Making the NNELS Site Responsive

Honestly, making a site responsive is nothing new, not even for me. Nevertheless, I wanted to document the process (no surprise there). Since as of the date of publishing this post, the responsive version of the theme hasn’t gone live yet, you get a sneak peek.

I was a little worried because we have a Drupal site and I’d never worked on a Drupal theme before. I also didn’t have a Drupal build. Would you believe I did the inane thing of tweaking all the CSS through the browser?

An Aside: Developing via the Browser

Developing inside of a browser is much easier than it used to be thanks to Chrome’s workspaces. You can load your own files even into the set of files being loaded by an existing website. Since I was mostly editing the CSS, I simply had my own CSS file that overwrote existing rules. (I later ported those rules into their proper places in the theme files.)

The Existing Theme

First, have some screenshots of the existing theme:

Obviously, the major issue is that the theme is not responsive. The page content is fixed at 1000px, but there were some other issues we wanted to resolve based on feedback we received:

  • simpler front page visually,
  • higher contrast when using a background colour,
  • larger font size,
  • wider page content size,
  • and some other minor spacing issues.

The Process

Honestly, there isn’t a huge amount to tell. The key parts were:

  • media queries (For The Win!),
  • changing most of the font-size, padding, margin, and other pixel-specified numbers to relative numbers (namely rem),
  • adding a menu button (for when the main menu is hidden), and
  • changing the header so that it’s a regular image (instead of a background image).

The media query break points were decided by the “when it looks stupid” guideline. Some of it was a bit approximate because the site is bilingual and built to me multi-lingual, but was admittedly catered to the English version first, then tested with the French version.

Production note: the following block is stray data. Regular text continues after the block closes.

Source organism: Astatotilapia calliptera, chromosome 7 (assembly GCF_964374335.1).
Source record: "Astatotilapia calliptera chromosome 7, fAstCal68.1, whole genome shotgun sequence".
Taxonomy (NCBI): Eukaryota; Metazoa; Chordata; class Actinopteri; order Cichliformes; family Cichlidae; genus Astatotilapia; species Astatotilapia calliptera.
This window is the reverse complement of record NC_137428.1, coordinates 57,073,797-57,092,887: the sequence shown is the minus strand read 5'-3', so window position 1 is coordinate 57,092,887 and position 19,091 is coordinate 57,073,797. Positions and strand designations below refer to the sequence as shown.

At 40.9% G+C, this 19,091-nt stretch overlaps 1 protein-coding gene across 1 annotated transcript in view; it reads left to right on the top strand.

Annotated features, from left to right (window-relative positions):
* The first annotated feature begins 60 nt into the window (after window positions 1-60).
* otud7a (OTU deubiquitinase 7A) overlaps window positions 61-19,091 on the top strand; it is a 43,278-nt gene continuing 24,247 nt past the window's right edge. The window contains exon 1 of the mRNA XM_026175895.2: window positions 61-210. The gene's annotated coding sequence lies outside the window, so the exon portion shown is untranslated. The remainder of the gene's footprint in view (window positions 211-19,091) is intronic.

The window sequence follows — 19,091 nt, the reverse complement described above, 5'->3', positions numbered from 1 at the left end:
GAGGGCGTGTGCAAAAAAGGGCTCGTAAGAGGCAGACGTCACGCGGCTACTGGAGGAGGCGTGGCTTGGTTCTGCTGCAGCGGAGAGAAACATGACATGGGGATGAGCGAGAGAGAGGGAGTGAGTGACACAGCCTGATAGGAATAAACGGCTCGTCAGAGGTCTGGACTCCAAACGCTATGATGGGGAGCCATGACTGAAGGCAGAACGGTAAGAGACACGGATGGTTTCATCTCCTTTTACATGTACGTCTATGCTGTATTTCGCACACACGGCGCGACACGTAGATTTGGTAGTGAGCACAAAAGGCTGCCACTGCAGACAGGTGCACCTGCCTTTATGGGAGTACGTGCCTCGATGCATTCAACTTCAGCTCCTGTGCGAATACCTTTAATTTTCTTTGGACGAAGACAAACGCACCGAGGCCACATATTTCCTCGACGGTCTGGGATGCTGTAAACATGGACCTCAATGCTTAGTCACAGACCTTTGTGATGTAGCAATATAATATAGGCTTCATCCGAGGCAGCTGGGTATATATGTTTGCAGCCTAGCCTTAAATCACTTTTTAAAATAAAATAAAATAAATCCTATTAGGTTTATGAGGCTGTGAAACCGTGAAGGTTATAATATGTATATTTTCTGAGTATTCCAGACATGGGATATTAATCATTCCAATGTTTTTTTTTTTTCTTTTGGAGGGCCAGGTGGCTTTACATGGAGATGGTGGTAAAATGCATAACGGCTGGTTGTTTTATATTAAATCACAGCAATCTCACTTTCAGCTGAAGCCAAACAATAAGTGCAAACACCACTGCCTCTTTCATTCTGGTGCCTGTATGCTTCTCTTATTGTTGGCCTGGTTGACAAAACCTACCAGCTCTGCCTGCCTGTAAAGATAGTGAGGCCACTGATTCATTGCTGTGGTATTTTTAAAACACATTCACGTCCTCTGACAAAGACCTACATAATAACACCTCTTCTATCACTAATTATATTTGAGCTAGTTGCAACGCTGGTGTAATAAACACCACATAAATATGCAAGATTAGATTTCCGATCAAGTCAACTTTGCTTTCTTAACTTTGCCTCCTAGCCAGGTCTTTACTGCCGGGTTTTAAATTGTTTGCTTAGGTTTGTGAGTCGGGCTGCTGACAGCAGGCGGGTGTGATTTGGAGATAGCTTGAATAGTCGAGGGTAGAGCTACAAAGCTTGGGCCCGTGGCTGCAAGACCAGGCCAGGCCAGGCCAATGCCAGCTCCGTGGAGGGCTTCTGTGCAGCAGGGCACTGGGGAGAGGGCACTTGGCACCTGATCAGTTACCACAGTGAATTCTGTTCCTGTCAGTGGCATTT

Break points:

  • 56.7rem (900px) for header/front page
  • 51.25rem (820px) for header/menu
  • 45.675rem (725px) for header/front page
  • 37.8rem (600px) for header/forum
  • 34rem (540px) for header/search/footer
  • 24rem (385px) for repo-item download icons

As you can tell, the break points mostly apply to the header (making it more compact, smaller font, eventually removing the logo). The only one not really mentioned is moving sidebar content below the main content, essentially going from a two column layout to a single column. Much of the front page specific code does something similar to collapse the 2-column and 3-column layout to a 1-column layout.

Responsive Site: Yay~

Have some screenshots of the new, responsive version of the theme:

You can see the progression of the header as the viewport gets smaller, and quickly see the nav menu and column layout change. Almost all the other elements on a page are left to its own devices. I do take out a column from the forums view at a small size.

The site is designed to work at 380px and higher, though in practice I believe it works at 320px and higher.

Take Away

My one take away from all this? You generally only need minimal knowledge of the CMS to go from a non-responsive theme to a responsive one.

It may not even take a long time. It took me less than a week’s worth of hours (though results may vary depending on how the original was structured, but I’m not a daily-web-developer-person either). It’s not super pretty, but it works.

Basically, it doesn’t matter if you’re a non-profit or public organization, there is no longer an excuse not to have a responsive or mobile-friendly site.

Published by

Cynthia

A librarian learning the ways of technology, accessibility, metadata, and people

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